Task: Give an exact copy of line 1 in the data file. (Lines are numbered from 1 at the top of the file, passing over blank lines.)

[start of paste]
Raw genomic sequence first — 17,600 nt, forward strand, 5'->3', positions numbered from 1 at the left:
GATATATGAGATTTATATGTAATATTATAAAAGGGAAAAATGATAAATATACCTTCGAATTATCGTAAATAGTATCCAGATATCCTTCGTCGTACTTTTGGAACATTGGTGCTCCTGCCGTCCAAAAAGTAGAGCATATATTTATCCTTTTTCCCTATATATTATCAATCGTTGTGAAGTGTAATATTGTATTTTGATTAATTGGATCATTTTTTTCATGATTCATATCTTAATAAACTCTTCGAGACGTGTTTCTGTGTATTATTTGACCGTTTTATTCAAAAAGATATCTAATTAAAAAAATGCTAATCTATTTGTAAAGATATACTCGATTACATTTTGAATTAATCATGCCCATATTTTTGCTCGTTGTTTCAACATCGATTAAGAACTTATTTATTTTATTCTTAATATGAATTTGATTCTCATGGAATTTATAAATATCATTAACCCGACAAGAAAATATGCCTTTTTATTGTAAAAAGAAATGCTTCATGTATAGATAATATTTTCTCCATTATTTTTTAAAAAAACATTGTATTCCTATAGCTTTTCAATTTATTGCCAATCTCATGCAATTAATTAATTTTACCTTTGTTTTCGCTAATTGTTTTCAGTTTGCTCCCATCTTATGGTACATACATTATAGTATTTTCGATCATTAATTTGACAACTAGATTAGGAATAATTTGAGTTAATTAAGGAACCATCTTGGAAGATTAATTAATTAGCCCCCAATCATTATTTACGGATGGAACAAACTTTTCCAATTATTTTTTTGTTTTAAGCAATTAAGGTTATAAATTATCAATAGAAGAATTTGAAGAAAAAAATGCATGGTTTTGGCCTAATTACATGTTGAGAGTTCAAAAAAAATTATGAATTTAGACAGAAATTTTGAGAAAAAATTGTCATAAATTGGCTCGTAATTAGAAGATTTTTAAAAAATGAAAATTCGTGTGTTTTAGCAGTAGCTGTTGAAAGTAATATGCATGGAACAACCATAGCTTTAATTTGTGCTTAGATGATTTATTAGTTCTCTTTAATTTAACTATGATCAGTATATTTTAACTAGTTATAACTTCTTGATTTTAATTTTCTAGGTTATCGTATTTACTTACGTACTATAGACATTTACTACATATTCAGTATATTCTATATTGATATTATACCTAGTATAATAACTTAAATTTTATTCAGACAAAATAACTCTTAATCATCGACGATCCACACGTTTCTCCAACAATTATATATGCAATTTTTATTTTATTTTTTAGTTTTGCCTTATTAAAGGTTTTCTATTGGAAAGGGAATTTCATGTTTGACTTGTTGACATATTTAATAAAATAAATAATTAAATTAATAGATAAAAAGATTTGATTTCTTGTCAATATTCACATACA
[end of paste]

Raw genomic sequence first — 17,600 nt, forward strand, 5'->3', positions numbered from 1 at the left: